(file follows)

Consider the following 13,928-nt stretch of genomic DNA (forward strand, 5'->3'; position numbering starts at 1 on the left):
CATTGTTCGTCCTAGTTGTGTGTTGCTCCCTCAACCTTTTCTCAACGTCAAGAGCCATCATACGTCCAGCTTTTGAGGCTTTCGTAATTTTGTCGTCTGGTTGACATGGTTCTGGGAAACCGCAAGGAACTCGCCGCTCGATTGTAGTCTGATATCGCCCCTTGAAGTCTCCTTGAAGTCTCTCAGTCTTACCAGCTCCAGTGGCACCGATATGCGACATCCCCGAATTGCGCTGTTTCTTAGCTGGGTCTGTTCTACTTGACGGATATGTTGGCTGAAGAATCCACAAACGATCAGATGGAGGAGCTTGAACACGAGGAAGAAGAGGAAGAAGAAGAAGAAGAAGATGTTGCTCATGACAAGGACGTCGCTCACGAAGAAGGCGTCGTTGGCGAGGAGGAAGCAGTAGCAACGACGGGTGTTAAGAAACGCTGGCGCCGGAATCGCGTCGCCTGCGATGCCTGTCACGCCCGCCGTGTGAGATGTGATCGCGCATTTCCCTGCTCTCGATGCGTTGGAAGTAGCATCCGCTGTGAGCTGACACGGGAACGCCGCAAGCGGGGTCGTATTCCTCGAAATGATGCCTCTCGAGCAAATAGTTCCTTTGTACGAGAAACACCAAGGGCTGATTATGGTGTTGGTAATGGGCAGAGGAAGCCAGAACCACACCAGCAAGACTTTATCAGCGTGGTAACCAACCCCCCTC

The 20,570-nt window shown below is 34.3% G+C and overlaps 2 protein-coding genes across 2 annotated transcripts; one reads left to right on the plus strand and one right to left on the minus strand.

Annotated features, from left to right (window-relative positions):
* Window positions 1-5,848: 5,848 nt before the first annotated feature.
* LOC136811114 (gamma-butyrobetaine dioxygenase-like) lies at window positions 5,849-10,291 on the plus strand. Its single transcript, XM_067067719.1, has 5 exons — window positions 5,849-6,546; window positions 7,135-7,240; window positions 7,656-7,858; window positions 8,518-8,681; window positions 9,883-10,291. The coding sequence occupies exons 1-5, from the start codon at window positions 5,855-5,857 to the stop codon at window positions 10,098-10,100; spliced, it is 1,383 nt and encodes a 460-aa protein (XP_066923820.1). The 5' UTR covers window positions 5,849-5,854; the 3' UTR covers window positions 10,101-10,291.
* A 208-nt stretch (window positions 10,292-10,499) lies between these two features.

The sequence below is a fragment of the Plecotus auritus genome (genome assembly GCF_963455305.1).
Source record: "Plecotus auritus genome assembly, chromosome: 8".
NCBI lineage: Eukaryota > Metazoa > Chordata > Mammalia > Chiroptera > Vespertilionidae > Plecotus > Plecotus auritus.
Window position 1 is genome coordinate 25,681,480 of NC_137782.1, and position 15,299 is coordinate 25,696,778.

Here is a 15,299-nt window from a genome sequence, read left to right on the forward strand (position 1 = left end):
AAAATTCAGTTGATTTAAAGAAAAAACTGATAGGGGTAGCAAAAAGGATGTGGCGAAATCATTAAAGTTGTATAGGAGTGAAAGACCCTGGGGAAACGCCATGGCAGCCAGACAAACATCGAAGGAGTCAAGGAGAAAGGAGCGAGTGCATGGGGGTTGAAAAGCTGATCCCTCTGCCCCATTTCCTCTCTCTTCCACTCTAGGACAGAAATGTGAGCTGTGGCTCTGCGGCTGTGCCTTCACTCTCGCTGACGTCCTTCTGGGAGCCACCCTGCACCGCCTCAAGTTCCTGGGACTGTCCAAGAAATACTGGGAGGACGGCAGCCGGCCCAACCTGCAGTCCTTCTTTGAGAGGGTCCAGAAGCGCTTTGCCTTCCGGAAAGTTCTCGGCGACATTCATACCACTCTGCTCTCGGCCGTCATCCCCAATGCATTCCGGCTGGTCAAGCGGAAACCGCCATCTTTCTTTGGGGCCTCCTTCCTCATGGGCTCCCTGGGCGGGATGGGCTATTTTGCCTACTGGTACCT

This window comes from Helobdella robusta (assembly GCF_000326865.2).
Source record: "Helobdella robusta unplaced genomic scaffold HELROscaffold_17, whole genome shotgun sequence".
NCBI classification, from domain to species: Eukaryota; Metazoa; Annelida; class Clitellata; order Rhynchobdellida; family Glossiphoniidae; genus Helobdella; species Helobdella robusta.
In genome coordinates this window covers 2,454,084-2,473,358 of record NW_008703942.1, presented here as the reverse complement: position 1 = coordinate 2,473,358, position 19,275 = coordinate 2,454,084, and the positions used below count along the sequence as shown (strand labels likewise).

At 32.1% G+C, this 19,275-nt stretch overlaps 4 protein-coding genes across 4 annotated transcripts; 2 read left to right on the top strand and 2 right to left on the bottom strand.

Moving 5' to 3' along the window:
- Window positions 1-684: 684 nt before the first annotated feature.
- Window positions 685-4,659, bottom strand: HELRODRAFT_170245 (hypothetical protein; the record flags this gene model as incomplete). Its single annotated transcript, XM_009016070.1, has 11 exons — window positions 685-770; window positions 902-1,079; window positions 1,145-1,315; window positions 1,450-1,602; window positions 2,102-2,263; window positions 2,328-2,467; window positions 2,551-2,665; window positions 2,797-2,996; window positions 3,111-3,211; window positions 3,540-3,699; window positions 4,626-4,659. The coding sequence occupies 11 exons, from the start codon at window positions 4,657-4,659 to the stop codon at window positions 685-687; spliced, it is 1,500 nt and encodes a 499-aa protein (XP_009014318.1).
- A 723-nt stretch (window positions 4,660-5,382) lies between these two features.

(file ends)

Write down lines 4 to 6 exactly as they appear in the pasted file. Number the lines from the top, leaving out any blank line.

Annotated features, from left to right (window-relative positions):
* Window positions 1-5,848: 5,848 nt before the first annotated feature.
* LOC136811114 (gamma-butyrobetaine dioxygenase-like) lies at window positions 5,849-10,291 on the plus strand. Its single transcript, XM_067067719.1, has 5 exons — window positions 5,849-6,546; window positions 7,135-7,240; window positions 7,656-7,858; window positions 8,518-8,681; window positions 9,883-10,291. The coding sequence occupies exons 1-5, from the start codon at window positions 5,855-5,857 to the stop codon at window positions 10,098-10,100; spliced, it is 1,383 nt and encodes a 460-aa protein (XP_066923820.1). The 5' UTR covers window positions 5,849-5,854; the 3' UTR covers window positions 10,101-10,291.